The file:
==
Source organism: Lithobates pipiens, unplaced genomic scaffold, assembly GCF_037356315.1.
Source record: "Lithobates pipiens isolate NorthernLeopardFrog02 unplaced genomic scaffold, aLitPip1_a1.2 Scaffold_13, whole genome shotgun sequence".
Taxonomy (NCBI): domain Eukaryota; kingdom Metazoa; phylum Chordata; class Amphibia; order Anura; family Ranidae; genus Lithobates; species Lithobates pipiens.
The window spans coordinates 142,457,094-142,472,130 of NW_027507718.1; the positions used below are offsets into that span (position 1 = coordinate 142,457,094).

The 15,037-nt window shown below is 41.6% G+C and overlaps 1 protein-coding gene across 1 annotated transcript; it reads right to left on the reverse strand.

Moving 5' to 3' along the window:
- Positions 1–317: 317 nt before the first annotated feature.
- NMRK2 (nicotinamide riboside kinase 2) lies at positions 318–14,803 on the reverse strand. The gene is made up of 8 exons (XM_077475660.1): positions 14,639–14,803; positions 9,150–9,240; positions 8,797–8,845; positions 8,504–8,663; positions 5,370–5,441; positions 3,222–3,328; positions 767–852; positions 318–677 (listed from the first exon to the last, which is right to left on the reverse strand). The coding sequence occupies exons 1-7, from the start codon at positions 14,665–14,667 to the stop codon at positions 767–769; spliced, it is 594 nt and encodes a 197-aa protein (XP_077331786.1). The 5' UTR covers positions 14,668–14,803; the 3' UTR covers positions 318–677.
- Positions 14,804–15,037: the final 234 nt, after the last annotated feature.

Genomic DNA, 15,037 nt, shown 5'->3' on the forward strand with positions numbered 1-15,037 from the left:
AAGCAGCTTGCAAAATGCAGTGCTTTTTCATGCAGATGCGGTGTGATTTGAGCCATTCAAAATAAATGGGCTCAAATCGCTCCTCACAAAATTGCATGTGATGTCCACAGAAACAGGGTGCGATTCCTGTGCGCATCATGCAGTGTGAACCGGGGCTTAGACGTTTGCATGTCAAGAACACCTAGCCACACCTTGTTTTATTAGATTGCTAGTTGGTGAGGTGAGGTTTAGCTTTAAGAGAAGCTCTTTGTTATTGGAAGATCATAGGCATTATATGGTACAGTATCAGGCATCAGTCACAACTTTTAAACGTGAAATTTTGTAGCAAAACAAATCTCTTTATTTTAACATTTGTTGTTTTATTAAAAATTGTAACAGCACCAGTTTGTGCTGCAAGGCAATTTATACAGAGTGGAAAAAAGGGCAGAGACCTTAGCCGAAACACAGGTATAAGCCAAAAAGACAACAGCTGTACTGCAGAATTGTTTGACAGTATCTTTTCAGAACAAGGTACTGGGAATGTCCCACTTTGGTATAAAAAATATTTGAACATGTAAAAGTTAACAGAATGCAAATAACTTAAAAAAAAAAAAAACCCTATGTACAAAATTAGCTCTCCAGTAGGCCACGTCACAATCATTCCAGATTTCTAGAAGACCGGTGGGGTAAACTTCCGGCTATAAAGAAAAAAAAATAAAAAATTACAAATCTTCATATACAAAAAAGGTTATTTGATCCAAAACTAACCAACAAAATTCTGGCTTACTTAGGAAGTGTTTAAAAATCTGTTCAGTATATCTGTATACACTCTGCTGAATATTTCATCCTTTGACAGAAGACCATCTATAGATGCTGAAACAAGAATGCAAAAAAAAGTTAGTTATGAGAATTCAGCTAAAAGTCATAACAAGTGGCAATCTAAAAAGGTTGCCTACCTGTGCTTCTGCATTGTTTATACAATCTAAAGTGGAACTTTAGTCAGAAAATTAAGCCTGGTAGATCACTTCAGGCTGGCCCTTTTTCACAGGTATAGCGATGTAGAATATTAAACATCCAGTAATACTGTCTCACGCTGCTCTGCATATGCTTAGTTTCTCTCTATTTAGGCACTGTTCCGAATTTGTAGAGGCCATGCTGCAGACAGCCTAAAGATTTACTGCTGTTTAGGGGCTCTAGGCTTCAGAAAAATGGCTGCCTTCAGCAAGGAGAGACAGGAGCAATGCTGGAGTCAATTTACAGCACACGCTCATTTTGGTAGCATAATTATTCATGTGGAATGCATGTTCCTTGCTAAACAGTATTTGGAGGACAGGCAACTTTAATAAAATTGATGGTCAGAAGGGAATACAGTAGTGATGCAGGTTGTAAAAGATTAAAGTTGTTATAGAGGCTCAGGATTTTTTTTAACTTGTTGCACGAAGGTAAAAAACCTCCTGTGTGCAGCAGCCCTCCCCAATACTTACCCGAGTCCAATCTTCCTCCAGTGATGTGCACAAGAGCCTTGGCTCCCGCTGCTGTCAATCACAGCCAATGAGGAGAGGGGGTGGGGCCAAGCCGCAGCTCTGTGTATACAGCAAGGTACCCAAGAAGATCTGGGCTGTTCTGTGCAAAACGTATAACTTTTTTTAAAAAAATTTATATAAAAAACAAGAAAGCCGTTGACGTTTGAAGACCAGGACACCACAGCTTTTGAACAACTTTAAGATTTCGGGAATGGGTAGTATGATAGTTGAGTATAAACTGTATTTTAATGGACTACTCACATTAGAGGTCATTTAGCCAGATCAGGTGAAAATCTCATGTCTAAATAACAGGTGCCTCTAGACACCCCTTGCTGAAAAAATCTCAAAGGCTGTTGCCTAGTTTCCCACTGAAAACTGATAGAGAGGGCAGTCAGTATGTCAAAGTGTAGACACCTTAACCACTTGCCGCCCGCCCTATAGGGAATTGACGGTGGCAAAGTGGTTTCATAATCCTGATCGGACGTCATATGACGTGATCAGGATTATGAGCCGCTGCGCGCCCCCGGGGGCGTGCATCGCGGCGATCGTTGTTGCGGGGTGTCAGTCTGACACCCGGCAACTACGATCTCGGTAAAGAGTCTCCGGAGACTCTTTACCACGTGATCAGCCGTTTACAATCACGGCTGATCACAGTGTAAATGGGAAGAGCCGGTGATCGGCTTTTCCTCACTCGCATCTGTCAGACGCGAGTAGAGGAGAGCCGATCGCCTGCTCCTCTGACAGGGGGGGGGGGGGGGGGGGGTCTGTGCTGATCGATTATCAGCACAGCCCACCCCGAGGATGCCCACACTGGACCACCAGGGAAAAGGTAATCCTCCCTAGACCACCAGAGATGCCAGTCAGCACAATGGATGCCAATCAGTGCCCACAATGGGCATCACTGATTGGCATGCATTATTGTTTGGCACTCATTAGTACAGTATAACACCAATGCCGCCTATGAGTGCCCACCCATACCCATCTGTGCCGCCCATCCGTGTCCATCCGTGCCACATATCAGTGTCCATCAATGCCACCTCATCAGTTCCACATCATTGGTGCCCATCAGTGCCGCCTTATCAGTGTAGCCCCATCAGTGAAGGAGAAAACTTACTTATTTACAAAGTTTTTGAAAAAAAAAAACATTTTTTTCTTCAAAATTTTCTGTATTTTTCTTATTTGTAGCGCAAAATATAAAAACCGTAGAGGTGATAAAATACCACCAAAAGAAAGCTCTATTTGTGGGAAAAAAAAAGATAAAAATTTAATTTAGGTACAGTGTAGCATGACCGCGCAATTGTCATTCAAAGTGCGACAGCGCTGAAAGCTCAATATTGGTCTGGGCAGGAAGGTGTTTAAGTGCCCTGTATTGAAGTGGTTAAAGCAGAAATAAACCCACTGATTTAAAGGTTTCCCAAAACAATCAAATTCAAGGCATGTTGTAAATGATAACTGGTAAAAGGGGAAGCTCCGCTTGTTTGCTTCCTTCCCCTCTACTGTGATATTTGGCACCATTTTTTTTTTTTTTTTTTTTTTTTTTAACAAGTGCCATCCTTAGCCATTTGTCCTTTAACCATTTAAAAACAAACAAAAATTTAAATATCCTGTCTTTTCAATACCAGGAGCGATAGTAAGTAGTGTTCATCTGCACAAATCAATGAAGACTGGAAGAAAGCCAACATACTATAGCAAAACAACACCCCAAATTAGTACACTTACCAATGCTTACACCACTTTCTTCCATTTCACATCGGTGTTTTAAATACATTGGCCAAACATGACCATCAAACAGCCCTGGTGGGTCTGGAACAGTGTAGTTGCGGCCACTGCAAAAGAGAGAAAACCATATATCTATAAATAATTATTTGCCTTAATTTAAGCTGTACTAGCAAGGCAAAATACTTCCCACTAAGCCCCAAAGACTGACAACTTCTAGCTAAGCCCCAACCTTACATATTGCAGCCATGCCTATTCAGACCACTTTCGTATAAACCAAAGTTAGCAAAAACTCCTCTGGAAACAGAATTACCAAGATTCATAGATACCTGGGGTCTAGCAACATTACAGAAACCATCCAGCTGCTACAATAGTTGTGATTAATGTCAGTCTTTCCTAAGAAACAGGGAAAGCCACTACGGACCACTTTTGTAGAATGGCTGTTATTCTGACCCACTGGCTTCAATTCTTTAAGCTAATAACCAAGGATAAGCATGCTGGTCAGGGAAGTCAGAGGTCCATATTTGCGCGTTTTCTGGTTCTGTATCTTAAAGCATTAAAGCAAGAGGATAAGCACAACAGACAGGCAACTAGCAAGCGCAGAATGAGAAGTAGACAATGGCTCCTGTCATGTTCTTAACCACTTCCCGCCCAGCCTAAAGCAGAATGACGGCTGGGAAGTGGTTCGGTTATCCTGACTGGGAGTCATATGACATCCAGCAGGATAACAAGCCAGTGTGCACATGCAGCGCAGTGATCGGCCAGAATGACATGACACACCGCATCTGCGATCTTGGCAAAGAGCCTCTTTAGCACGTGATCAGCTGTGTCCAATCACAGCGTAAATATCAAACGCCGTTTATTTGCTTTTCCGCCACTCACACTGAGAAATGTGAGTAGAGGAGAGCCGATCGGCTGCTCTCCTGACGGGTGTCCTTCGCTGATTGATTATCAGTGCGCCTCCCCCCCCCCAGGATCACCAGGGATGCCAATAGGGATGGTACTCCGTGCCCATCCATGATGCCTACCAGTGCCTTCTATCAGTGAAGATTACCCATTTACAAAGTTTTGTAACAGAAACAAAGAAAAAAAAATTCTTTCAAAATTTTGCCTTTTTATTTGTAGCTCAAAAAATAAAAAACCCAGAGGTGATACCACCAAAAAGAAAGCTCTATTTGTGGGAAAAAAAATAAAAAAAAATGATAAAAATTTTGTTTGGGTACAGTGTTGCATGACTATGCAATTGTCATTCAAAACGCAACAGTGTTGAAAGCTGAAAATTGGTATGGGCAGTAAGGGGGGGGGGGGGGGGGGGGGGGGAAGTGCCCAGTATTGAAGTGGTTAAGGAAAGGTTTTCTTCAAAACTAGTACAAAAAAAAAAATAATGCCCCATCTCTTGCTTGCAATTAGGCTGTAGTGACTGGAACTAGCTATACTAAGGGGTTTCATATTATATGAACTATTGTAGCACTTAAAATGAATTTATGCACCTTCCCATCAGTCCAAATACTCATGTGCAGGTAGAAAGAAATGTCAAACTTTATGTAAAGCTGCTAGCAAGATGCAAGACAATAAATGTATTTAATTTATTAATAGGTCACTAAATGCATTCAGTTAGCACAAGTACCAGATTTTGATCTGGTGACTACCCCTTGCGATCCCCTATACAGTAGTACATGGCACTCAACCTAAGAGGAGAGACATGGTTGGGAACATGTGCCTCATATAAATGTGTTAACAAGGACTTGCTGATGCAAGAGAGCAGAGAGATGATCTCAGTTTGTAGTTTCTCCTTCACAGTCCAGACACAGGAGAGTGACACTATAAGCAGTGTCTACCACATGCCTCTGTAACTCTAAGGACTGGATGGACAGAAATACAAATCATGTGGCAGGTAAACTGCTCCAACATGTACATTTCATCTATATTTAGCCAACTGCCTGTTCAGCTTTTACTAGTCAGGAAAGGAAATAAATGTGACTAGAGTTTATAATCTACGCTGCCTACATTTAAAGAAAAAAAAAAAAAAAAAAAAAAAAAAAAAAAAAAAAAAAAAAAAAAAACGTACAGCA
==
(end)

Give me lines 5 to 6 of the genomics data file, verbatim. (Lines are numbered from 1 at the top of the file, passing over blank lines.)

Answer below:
The 15,037-nt window shown below is 41.6% G+C and overlaps 1 protein-coding gene across 1 annotated transcript; it reads right to left on the reverse strand.

Moving 5' to 3' along the window: